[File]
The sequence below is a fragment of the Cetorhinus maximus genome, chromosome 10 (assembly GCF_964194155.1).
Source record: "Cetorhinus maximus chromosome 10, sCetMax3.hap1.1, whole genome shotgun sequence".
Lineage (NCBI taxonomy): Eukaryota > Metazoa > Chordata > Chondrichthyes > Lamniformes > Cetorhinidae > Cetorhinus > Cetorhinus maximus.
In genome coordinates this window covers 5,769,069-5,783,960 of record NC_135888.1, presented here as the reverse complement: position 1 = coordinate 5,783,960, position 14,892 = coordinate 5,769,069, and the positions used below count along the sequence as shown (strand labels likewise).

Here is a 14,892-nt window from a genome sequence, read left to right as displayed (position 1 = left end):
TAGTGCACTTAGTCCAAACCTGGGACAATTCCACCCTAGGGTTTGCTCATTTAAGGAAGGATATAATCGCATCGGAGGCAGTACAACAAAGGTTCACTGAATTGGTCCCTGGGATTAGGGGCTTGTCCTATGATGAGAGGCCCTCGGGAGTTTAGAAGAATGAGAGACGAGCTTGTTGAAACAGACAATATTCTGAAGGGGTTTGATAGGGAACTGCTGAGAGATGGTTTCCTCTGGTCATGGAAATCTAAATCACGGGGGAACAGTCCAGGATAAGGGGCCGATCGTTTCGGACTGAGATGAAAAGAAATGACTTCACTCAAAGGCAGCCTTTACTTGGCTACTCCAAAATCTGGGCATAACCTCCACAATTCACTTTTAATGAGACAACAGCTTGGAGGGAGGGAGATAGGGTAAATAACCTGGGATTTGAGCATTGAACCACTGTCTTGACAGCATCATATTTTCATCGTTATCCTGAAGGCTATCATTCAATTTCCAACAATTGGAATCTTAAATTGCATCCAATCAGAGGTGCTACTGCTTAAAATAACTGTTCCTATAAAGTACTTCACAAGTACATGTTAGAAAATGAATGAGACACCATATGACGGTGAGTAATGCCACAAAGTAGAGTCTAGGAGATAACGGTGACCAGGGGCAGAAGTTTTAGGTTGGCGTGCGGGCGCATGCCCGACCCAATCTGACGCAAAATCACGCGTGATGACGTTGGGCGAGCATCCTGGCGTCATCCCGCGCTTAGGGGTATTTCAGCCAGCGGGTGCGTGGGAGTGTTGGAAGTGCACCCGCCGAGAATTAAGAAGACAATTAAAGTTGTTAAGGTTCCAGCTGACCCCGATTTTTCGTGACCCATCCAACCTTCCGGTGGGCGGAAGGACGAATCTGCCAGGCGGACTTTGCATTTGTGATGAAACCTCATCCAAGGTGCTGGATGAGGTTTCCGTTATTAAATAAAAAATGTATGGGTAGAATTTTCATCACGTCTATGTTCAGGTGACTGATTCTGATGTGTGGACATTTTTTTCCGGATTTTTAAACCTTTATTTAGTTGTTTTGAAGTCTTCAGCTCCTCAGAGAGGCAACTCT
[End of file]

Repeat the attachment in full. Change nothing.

The sequence below is a fragment of the Cetorhinus maximus genome, chromosome 10 (assembly GCF_964194155.1).
Source record: "Cetorhinus maximus chromosome 10, sCetMax3.hap1.1, whole genome shotgun sequence".
Lineage (NCBI taxonomy): Eukaryota > Metazoa > Chordata > Chondrichthyes > Lamniformes > Cetorhinidae > Cetorhinus > Cetorhinus maximus.
In genome coordinates this window covers 5,769,069-5,783,960 of record NC_135888.1, presented here as the reverse complement: position 1 = coordinate 5,783,960, position 14,892 = coordinate 5,769,069, and the positions used below count along the sequence as shown (strand labels likewise).

Here is a 14,892-nt window from a genome sequence, read left to right as displayed (position 1 = left end):
TAGTGCACTTAGTCCAAACCTGGGACAATTCCACCCTAGGGTTTGCTCATTTAAGGAAGGATATAATCGCATCGGAGGCAGTACAACAAAGGTTCACTGAATTGGTCCCTGGGATTAGGGGCTTGTCCTATGATGAGAGGCCCTCGGGAGTTTAGAAGAATGAGAGACGAGCTTGTTGAAACAGACAATATTCTGAAGGGGTTTGATAGGGAACTGCTGAGAGATGGTTTCCTCTGGTCATGGAAATCTAAATCACGGGGGAACAGTCCAGGATAAGGGGCCGATCGTTTCGGACTGAGATGAAAAGAAATGACTTCACTCAAAGGCAGCCTTTACTTGGCTACTCCAAAATCTGGGCATAACCTCCACAATTCACTTTTAATGAGACAACAGCTTGGAGGGAGGGAGATAGGGTAAATAACCTGGGATTTGAGCATTGAACCACTGTCTTGACAGCATCATATTTTCATCGTTATCCTGAAGGCTATCATTCAATTTCCAACAATTGGAATCTTAAATTGCATCCAATCAGAGGTGCTACTGCTTAAAATAACTGTTCCTATAAAGTACTTCACAAGTACATGTTAGAAAATGAATGAGACACCATATGACGGTGAGTAATGCCACAAAGTAGAGTCTAGGAGATAACGGTGACCAGGGGCAGAAGTTTTAGGTTGGCGTGCGGGCGCATGCCCGACCCAATCTGACGCAAAATCACGCGTGATGACGTTGGGCGAGCATCCTGGCGTCATCCCGCGCTTAGGGGTATTTCAGCCAGCGGGTGCGTGGGAGTGTTGGAAGTGCACCCGCCGAGAATTAAGAAGACAATTAAAGTTGTTAAGGTTCCAGCTGACCCCGATTTTTCGTGACCCATCCAACCTTCCGGTGGGCGGAAGGACGAATCTGCCAGGCGGACTTTGCATTTGTGATGAAACCTCATCCAAGGTGCTGGATGAGGTTTCCGTTATTAAATAAAAAATGTATGGGTAGAATTTTCATCACGTCTATGTTCAGGTGACTGATTCTGATGTGTGGACATTTTTTTCCGGATTTTTAAACCTTTATTTAGTTGTTTTGAAGTCTTCAGCTCCTCAGAGAGGCAACTCT